Monday was traditionally Senior Skip Day, when nobody was expected to show up and everyone went to the lake or the ocean.  I had to take the AP test, and when I was admitted to UT, I comped out of a whole bunch of English credits.  In the afternoon we went to the lake, but it was kind of boring and nobody swam.  The lake looked really gross.

Senior year ended.  My prom date re-emerged, actually pursuing my brother over the course of the summer, and I was told at Christmas by her friends, my high school friends who went to school with her, that my brother was a jerk for not taking her out.  Somehow, it was implied, we were bad people.

Somewhere there is a video tape of that prom, shot by a professional agency.  I'm in it for two seconds or so.  I look pretty chipper.  I'm sorry to tell my folks, I think I taped over it.

Now I'm Facebook friends with my prom date.  I'm Facebook friends with my high school girlfriend, too.  And the girl I made out with at Drama Camp.  I don't know what happened to the deely-bobbers.


emily said...

Thanks for sharing your prom experience. I enjoyed reading it and feeling grateful to be one of those that skipped both junior and senior year proms. I watched video of our senior prom and cried ........tears of joy that I was not subjected to what turned out to be the Popular Kids Dance.

I should also mention that I was dateless because my 'boyfriend' found out that I spent 2 hours after work one night chatting it up with the boy I really wanted to go with. Apparently that was not a good idea. I also later realized that this boy would never have attended my measly prom anyway.

It was all for the best. All of it.

Steven said...

My high school only had a Senior Prom at the time I attended the school, no Junior Prom. While I was a cynical little monster, this was counterbalanced by a mom who had just really enjoyed the living hell out of her high school experience in a way that I found utterly baffling.

Yeah, that one.

The League said...

"This American Life" made a good point that prom is a rite of passage and a capstone on a certain portion of our lives. Its a natural denouement for our young romantic lives, and so its always interesting to learn what was happening with each person at that time. A lot of stories (most of them) seem to end badly, and I get the eye-rolling at the event.

For me, by that time in my senior year I was mentally separating from a life I knew I was leaving behind in August. And the messiness of the whole event and the end of a first romance was just all the more impetus to get out and start over.

I was fortunate to either go through high school unawares of the popularity issues at school or at a school that didn't have a crowd deemed "popular". I believed that concept an invention of TV for a long time, and so I didn't really view prom as somebody else's, but I was wary of something so traditional.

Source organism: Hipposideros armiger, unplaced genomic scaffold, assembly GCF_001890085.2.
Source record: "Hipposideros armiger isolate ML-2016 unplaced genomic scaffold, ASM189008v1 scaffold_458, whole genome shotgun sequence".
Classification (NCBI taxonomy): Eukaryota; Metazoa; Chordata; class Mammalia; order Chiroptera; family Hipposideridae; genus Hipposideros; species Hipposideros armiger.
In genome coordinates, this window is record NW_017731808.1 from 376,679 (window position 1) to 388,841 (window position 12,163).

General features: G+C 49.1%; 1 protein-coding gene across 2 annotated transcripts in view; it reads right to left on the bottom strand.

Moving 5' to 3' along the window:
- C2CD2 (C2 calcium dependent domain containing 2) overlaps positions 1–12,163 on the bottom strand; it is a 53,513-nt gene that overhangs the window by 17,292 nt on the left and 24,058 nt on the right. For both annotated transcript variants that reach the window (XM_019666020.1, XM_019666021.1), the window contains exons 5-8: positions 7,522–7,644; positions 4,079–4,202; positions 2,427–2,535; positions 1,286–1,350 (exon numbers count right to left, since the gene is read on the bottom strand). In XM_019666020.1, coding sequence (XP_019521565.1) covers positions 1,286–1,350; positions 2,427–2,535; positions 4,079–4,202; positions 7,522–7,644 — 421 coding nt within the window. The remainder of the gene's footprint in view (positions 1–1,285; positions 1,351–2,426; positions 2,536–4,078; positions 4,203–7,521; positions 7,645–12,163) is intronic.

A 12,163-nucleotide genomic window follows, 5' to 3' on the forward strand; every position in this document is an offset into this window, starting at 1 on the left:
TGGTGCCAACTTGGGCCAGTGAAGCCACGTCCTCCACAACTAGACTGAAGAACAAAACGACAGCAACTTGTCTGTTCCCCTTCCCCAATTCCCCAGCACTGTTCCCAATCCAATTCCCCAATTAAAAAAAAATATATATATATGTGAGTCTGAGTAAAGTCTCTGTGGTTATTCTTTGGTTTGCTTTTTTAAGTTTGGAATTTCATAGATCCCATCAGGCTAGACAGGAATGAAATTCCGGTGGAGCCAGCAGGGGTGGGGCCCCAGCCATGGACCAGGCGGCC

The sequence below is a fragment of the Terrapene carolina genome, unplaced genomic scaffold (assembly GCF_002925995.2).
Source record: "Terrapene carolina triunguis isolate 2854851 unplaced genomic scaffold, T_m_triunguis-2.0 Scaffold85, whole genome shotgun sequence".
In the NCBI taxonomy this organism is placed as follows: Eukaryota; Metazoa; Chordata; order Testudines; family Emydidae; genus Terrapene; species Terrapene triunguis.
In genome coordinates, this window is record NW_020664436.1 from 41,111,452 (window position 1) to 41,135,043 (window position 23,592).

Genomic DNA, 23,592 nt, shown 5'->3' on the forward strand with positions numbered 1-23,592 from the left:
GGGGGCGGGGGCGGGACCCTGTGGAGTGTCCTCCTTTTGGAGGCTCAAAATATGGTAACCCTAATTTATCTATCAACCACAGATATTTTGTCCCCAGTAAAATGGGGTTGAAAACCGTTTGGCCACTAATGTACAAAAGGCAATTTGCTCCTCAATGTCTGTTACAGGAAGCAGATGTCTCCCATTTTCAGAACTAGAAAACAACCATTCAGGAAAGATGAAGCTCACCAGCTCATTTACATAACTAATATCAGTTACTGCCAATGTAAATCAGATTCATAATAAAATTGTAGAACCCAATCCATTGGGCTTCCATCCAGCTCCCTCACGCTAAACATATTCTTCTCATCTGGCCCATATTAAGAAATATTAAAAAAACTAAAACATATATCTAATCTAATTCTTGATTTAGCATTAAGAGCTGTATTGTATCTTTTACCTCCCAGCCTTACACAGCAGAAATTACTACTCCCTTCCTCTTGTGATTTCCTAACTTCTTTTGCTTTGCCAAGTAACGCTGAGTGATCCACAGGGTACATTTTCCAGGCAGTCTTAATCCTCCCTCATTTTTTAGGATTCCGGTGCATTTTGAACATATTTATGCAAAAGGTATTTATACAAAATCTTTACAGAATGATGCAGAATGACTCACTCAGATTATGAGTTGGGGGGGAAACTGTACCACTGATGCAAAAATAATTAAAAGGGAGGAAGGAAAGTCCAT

Paul Toohey said...

"prom is a rite of passage and a capstone on a certain portion of our lives. Its a natural denouement for our young romantic lives"

Might explain a lot for me...seeing as I never went to Prom and had no desire to.

J.S. said...

I'm not sure that not going to prom was a statement on my part. Thre were probably at least two girls that I wanted to go with, but both of them had other dates, and it seemed too expensive and involved to just "go with a friend." So I didn't go. (Got to go out with one of those girls later, though, and that was nice) Anyway, somehow missing prom doesn't even come close to ranking on any sort of "Life's Regrets" list for me.
And I'm not sure I was pursued. Maybe noticed, but pursued? Sounds unlikely...

The League said...

Oh, Lord, man... I got read the riot act one night over holiday break 93-94 over your disinterest. It was totally dumb.

cardboardbelts said...

I liked junior and senior prom. I went to three. It was silly (one was at the zoo!), romantic, and appropriately dramatic. Plus, I can't seem to find any reason to hate on an event that requires wearing a new dress.

The League said...

A lot of people have a lot of different experiences, but as someone once said about why so much TV and so many movies focus on high school, its also the last thing we all have in common. And prom is this one thing we all have some sort of story about, maybe the last story from high school for all of us.

And I get why people hate it. And I get why people love it. But we all have an opinion.

Paul Toohey said...

Not sure about The League, but I don't really need a reason to wear a new dress...